ACP to chapters: help end smoking where you live
College updates Governors on anti-smoking efforts—and offers tips on how to get involved
From the November 1996 ACP Observer, copyright © 1996 by the American College of Physicians.
By Elizabeth Prewitt
TORONTO—The College is encouraging ACP chapters to join local anti-smoking campaigns and discourage the use of tobacco, particularly by young people.
At the Board of Governors meeting, the College held a workshop to show ACP chapters how to become involved in anti-smoking coalitions, which are now active in 50 states. Legal challenge will likely hamper the implementation of FDA regulations limiting tobacco sales. Consequently, much of the anti-smoking activity is expected to take place at state and local levels.
Peter H. Fisher, manager of state issues for the Campaign for Tobacco-Free Kids, outlined the following three issues that are being addressed locally:
Sales. While all states prohibit cigarette sales to minors, enforcement has been ineffective. The Synar amendment requires states to monitor compliance with the law, but uncovering non-compliance has not necessarily improved enforcement. Strategies to improve enforcement include licensing stores to sell tobacco products and using licensing fees to pay for enforcement activities; increasing penalties for violations; outlawing or restricting vending-machines sales; and placing cigarettes behind store counters to force face-to-face sales.
Taxes. Because price is a significant factor in young people's decision to buy cigarettes, excise taxes can discourage smoking. Some states have successfully earmarked revenue raised by excise taxes for health-related purposes such as anti-smoking media campaigns.
Smoke-free environments. Local ordinances have been particularly effective in promoting smoke-free environments in workplaces, restaurants and other public spaces. But tobacco industry-promoted legislation often contains language to preempt local action.
Norman J. Wilder, FACP, the College's Governor of Alaska, and Stephan L. Kamholtz, FACP, the College's Governor of New York Downstate II, led group discussions of how to deal with obstacles such as a state governor's threat to veto an anti-smoking measure or a committee chairman's refusal to send a bill to the legislature. Dr. Wilder suggested using indigenous symbols to fight tobacco; in Alaska, for example, anti-tobacco forces used an image of sled dogs "trampling tobacco" to get their message out. Dr.Kamholtz described an effort from his state known as the "YUCK" squad, an acronym that stands for "Youth Understand Cigarettes Kill."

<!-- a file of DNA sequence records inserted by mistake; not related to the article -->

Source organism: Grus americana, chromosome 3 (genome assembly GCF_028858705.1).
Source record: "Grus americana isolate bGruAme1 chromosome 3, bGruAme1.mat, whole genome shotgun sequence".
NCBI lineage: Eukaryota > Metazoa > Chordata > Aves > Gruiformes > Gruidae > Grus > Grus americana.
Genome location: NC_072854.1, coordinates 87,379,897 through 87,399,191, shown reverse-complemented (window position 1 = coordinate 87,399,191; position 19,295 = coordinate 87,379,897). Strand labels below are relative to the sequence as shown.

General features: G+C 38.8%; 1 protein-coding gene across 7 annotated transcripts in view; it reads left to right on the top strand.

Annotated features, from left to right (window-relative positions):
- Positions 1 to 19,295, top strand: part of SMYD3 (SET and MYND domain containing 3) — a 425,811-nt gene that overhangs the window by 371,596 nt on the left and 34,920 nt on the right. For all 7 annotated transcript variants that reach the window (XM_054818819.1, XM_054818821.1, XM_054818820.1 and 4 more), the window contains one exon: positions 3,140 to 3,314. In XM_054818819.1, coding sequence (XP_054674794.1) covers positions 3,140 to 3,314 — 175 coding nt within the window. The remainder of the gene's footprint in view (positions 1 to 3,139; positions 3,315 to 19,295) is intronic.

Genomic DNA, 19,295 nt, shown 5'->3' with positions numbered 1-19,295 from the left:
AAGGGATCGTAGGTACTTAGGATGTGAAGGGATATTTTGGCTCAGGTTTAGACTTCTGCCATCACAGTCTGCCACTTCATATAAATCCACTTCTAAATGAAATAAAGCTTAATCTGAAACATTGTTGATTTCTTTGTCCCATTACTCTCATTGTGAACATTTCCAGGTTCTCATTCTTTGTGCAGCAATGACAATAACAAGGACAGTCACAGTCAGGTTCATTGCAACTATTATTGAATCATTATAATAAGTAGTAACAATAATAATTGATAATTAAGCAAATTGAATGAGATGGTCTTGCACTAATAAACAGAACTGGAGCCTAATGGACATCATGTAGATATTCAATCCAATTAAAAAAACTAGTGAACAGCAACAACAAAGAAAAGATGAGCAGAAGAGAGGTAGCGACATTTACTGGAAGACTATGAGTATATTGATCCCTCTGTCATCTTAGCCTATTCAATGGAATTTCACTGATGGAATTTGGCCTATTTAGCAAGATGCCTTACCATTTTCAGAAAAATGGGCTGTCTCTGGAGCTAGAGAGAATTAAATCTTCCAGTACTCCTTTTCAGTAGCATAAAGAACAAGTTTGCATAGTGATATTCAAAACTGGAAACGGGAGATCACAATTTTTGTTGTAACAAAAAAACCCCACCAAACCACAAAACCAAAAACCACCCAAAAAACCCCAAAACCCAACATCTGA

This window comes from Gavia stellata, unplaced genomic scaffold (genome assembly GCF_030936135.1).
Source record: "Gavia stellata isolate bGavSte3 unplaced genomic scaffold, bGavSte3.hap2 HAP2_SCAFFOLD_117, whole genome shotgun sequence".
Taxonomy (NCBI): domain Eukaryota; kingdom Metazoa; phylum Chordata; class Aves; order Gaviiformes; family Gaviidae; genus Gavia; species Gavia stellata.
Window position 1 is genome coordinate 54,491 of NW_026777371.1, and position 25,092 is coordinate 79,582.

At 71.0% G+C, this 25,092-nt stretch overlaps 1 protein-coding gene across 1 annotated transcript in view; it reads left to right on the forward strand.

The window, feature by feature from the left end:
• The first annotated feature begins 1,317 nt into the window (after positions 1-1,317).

How to get involved in limiting use of tobacco
To get involved in the issue of limiting tobacco use, especially by children, consider contacting activists in your local area (see Tobacco Control Contacts by State), your ACP Governor, or Elizabeth Prewitt in the ACP Washington Office (E-mail, or phone 800-633-9400). A member of the staff of the Campaign for Tobacco-Free Kids, Michael Kirshenbaum, is available to answer questions and provide ideas on getting involved. The College is working closely with the Campaign on this issue. Mr. Kirshenbaum's telephone number is (202) 296-5469.
If you want to take direct action now, consider modifying the attached Sample Letter to Members of Congress, urging Congress to hold the line on the new Food and Drug Administration (FDA) rule to reduce the use of tobacco by children and teenagers.
For more information, see:
- State Legislated Actions on Tobacco Issues, a publication of the Coalition on Smoking OR Health
- Tobacco and Kids: The Facts, handouts from the Campaign for Tobacco-Free Kids.
Elizabeth Prewitt is Senior Associate for Government Relations in ACP's Washington, D.C., office.
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